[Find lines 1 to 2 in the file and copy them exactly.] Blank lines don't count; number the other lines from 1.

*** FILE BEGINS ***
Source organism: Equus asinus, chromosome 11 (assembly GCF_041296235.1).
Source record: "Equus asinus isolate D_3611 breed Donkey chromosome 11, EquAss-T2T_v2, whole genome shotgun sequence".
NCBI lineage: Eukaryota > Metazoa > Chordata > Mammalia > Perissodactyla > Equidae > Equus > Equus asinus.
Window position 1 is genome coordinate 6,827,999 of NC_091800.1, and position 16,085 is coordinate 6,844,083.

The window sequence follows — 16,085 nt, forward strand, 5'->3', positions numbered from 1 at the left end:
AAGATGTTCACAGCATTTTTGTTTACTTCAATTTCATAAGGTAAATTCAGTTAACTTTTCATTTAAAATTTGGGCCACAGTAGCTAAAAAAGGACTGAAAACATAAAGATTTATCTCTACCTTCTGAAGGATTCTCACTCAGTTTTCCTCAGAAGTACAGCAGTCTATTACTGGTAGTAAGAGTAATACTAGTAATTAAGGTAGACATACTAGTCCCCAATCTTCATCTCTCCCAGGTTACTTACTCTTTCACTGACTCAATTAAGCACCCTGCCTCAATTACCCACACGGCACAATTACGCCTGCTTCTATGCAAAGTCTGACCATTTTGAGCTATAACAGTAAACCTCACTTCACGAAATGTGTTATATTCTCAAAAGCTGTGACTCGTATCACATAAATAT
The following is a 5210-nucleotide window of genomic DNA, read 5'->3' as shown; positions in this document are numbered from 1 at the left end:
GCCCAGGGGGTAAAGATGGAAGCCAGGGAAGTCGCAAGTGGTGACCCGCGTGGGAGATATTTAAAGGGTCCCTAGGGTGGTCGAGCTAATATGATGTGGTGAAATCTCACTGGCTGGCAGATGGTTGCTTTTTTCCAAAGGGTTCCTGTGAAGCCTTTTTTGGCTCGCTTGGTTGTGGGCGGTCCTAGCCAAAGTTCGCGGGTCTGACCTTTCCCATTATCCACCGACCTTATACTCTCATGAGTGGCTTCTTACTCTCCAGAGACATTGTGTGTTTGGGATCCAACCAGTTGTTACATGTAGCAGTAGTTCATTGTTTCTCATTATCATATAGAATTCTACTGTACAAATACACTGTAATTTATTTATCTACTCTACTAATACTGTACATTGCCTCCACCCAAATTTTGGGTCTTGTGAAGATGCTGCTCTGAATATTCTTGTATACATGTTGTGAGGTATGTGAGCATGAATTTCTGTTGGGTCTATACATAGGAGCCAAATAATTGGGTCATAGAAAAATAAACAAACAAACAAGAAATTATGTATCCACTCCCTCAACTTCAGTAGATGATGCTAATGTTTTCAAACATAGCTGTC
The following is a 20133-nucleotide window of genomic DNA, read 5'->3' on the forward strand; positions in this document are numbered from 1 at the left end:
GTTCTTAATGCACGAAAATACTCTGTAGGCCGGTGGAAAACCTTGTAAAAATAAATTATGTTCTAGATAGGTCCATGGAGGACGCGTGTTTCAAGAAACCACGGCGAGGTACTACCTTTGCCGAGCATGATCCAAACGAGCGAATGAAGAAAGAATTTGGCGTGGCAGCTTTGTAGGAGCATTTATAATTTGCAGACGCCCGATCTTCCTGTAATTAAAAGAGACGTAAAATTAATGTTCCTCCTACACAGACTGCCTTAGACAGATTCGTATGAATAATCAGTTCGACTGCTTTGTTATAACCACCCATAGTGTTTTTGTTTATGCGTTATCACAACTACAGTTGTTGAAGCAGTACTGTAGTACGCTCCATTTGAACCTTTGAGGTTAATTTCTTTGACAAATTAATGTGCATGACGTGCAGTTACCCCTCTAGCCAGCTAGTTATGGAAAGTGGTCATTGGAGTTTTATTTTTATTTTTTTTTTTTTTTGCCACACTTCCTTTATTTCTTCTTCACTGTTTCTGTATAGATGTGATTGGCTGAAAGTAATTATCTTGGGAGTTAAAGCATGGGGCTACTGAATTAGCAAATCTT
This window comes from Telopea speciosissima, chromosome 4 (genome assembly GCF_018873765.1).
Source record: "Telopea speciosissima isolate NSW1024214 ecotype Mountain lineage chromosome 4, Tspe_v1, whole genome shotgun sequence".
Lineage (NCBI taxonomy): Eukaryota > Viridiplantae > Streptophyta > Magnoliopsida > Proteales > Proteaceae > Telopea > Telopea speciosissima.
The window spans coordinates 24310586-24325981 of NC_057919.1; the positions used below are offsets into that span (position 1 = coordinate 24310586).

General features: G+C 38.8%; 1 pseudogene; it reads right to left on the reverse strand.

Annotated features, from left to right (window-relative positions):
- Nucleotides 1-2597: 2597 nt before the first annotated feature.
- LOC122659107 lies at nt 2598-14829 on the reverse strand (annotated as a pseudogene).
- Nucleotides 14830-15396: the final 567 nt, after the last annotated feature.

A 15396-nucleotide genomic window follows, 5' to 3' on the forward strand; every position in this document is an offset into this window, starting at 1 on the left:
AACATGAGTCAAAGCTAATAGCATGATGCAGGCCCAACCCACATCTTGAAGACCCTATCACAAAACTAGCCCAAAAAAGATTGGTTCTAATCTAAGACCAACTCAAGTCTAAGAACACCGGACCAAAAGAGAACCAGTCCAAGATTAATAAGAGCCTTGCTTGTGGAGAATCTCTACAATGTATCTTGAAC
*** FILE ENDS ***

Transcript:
Source organism: Equus asinus, chromosome 11 (assembly GCF_041296235.1).
Source record: "Equus asinus isolate D_3611 breed Donkey chromosome 11, EquAss-T2T_v2, whole genome shotgun sequence".